Ancient Ale: Bringing the Good Things Back to Life
By Pat Ketchum
In 1995, Raul Cano sparked quite a brouhaha when he reported in Science magazine that he’d extracted living bacterium from a bee entombed in amber 25-45 million years ago.
More than a decade later, the amber research of the renowned microbiologist and director of Cal Poly’s Environmental Biotechnology Institute (EBI) is more likely to cause a brew-haha.
Cano has discovered that prehistoric yeast plucked from his ancient amber samples produces surprisingly tasty beer – a frothy pint so good it’s headed to the “Olympics of Beer,” the 2008 World Beer Cup held in San Diego in mid-April.
The fungus, originally considered a nuisance in Cano’s laboratory, is now the star athlete of his new venture, Fossil Fuels Brewing Co. Touting the motto “Bringing Good Things Back to Life,” the business is a way for the avid environmentalist and beer lover to “have my beer and drink it too.
"Why waste good waste? I’m hoping to use profits from beer sales to fund biofuels research at Cal Poly’s EBI. The wastewater from beer production has a great deal of energy, therefore, potential to be reclaimed as biofuel,” said Cano.
Cano’s journey from microbiologist to brewer began shortly after his pioneering research was published in 1995, thrusting him concurrently into the scientific limelight – and the Hollywood spotlight.
Coincidentally timed with the release of the movie “Jurassic Park,” Cano’s work attracted the attention of producers plotting a sequel to the blockbuster hit. Most of the scenes filmed on campus fell to the cutting room floor, but Cano managed to secure a celebrity role among the crew.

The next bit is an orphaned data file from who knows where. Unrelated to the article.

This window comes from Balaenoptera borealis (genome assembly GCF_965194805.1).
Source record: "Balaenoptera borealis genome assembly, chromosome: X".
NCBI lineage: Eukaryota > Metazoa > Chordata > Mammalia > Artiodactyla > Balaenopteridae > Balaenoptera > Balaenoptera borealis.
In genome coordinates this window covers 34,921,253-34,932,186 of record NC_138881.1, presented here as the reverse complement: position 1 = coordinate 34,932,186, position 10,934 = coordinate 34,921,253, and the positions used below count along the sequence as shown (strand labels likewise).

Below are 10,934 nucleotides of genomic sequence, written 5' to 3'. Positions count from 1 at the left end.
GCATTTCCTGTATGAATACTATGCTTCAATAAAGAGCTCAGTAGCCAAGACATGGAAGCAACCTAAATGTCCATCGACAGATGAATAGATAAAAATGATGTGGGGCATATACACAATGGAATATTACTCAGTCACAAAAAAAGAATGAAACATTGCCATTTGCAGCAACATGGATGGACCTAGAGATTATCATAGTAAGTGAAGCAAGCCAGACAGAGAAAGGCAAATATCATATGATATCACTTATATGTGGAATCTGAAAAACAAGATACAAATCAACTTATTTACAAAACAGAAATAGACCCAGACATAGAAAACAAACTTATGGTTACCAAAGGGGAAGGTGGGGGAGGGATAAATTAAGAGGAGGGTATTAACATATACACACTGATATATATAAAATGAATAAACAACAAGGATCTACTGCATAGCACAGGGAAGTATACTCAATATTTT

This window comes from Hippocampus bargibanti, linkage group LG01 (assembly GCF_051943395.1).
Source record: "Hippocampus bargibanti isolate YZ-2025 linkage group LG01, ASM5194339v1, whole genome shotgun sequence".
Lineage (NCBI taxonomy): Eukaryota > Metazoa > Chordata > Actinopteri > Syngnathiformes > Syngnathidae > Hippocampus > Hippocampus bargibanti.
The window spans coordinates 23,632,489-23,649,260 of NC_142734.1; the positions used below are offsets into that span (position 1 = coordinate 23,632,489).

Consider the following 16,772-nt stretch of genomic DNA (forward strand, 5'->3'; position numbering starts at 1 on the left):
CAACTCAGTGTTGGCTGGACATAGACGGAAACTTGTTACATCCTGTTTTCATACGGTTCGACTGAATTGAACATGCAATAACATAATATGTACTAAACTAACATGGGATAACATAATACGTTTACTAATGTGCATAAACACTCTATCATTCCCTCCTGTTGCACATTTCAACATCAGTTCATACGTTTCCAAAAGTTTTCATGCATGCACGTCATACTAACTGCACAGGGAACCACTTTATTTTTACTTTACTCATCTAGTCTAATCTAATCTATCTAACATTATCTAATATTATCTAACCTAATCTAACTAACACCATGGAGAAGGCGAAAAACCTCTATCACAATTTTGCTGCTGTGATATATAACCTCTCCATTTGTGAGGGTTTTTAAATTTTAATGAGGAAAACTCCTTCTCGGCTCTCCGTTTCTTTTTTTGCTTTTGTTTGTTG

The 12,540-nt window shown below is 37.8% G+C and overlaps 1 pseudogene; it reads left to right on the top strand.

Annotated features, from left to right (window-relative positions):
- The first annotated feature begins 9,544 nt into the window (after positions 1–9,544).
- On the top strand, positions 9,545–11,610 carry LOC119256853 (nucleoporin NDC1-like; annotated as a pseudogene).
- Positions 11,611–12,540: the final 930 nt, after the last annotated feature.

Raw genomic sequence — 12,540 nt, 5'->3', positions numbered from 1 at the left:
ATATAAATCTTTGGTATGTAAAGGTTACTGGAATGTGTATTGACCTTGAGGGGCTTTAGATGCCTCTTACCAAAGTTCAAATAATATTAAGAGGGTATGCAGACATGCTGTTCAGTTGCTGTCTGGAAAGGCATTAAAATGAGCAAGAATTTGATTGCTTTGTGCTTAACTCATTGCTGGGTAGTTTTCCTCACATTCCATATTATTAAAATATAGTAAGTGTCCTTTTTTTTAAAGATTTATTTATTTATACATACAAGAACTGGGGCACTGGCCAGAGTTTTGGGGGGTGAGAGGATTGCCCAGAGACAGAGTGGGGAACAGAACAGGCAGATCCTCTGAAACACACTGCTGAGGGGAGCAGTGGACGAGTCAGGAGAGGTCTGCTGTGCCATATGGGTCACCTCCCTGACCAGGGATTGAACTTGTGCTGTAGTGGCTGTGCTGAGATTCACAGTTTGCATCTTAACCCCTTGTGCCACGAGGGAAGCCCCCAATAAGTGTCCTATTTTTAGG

Using the 25-45-million-year-old yeast, Cano and a team of amateur brewers whipped up the inaugural batches of T-Rex Lager, Stegosaurus Stout, Jurassic Amber Ale, and Ancient Ale, and untapped them at the cast party for “Jurassic Park: The Lost World.”
Cano’s peers weren’t as impressed as the crew. Scientific scrutiny followed the publication of Cano’s discovery in Science magazine. As expected, there were challenges to his claims, but the “scientific method” smiled on him. There have been at least three independent verifications of the isolation of a living microorganism from amber, said Cano.
One of the scientists who confirmed the validity of Cano’s research was Lewis “Chip” Lambert. At the time, he was director of pre-clinical research at a Bay Area biotech company; now he’s Cano’s closest friend and partner in Fossil Fuels Brewing Co.
Both Cano and Lambert loved the idea of brewing beer with the prehistoric yeast and using profits for biofuels research, but they needed a commercial brewer. They found exactly what they needed on a Northern California ski slope in 2006.
Lambert was giving skiing lessons to a woman who turned out to be the wife of an award-winning brewery owner. Her husband, brewer Peter Hackett of Guerneville’s Stumptown, admits he was skeptical at first about brewing beer with patented 35-million-year-old yeast. But his adventurous spirit triumphed and he hatched the first commercial batch of Tyrannosaurus- Rat beer a few months later.
“How could I know I was dealing with the rock stars of the microbiology world? In addition to serving as research and development for two amazing scientists, I get to brew a remarkably unique beer that tastes like nothing I’ve ever had before,” said Hackett.
Stumptown offered the first public tasting of Tyrannosaurus- Rat beer at its Russian River Beer Revival last summer, followed by the first official review in a fall trade publication. Compared to Stumptown’s trademark Rat Bastard Ale, “T-Rat is smoother, with softer fruity flavor characteristics and just a touch of lemony sweetness that isn’t tart,” said Jay R. Brooks, blind tasting director of Celebrator Beer News.
Perhaps the success of the company will create a new motto at EBI: learn by brewing.